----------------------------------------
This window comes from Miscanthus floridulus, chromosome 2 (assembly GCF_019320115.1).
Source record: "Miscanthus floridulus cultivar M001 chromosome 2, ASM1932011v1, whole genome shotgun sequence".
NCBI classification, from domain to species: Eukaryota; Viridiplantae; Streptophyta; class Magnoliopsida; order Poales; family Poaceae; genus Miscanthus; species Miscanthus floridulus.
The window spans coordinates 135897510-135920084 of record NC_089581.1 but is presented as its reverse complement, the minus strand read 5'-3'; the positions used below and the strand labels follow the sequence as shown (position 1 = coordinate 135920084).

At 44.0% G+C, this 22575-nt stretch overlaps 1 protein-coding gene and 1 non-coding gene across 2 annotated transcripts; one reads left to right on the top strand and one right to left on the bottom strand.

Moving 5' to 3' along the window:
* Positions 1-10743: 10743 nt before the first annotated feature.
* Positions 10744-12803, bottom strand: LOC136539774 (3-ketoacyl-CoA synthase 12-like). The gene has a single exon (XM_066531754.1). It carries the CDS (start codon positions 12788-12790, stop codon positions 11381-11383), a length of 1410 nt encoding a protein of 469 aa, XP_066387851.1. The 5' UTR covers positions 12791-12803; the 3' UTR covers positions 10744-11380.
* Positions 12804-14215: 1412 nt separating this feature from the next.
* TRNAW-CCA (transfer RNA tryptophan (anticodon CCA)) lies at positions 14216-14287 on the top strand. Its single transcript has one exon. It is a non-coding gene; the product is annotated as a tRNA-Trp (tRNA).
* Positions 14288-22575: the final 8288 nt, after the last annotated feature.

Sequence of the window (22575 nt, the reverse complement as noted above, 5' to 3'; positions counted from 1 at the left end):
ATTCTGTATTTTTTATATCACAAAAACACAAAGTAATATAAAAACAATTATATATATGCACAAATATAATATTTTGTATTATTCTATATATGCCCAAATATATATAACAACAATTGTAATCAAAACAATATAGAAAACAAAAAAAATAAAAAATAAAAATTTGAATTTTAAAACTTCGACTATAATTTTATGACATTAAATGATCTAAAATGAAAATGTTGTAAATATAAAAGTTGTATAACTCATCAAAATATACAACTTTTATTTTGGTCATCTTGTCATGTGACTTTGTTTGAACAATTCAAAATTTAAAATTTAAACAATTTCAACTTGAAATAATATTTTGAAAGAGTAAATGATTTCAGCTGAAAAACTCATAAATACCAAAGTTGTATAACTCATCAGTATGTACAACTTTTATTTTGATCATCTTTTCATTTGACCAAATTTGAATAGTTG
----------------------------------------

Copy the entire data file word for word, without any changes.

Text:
This window comes from Miscanthus floridulus, chromosome 2 (assembly GCF_019320115.1).
Source record: "Miscanthus floridulus cultivar M001 chromosome 2, ASM1932011v1, whole genome shotgun sequence".
NCBI classification, from domain to species: Eukaryota; Viridiplantae; Streptophyta; class Magnoliopsida; order Poales; family Poaceae; genus Miscanthus; species Miscanthus floridulus.
The window spans coordinates 135897510-135920084 of record NC_089581.1 but is presented as its reverse complement, the minus strand read 5'-3'; the positions used below and the strand labels follow the sequence as shown (position 1 = coordinate 135920084).

At 44.0% G+C, this 22575-nt stretch overlaps 1 protein-coding gene and 1 non-coding gene across 2 annotated transcripts; one reads left to right on the top strand and one right to left on the bottom strand.

Moving 5' to 3' along the window:
* Positions 1-10743: 10743 nt before the first annotated feature.
* Positions 10744-12803, bottom strand: LOC136539774 (3-ketoacyl-CoA synthase 12-like). The gene has a single exon (XM_066531754.1). It carries the CDS (start codon positions 12788-12790, stop codon positions 11381-11383), a length of 1410 nt encoding a protein of 469 aa, XP_066387851.1. The 5' UTR covers positions 12791-12803; the 3' UTR covers positions 10744-11380.
* Positions 12804-14215: 1412 nt separating this feature from the next.
* TRNAW-CCA (transfer RNA tryptophan (anticodon CCA)) lies at positions 14216-14287 on the top strand. Its single transcript has one exon. It is a non-coding gene; the product is annotated as a tRNA-Trp (tRNA).
* Positions 14288-22575: the final 8288 nt, after the last annotated feature.

Sequence of the window (22575 nt, the reverse complement as noted above, 5' to 3'; positions counted from 1 at the left end):
ATTCTGTATTTTTTATATCACAAAAACACAAAGTAATATAAAAACAATTATATATATGCACAAATATAATATTTTGTATTATTCTATATATGCCCAAATATATATAACAACAATTGTAATCAAAACAATATAGAAAACAAAAAAAATAAAAAATAAAAATTTGAATTTTAAAACTTCGACTATAATTTTATGACATTAAATGATCTAAAATGAAAATGTTGTAAATATAAAAGTTGTATAACTCATCAAAATATACAACTTTTATTTTGGTCATCTTGTCATGTGACTTTGTTTGAACAATTCAAAATTTAAAATTTAAACAATTTCAACTTGAAATAATATTTTGAAAGAGTAAATGATTTCAGCTGAAAAACTCATAAATACCAAAGTTGTATAACTCATCAGTATGTACAACTTTTATTTTGATCATCTTTTCATTTGACCAAATTTGAATAGTTG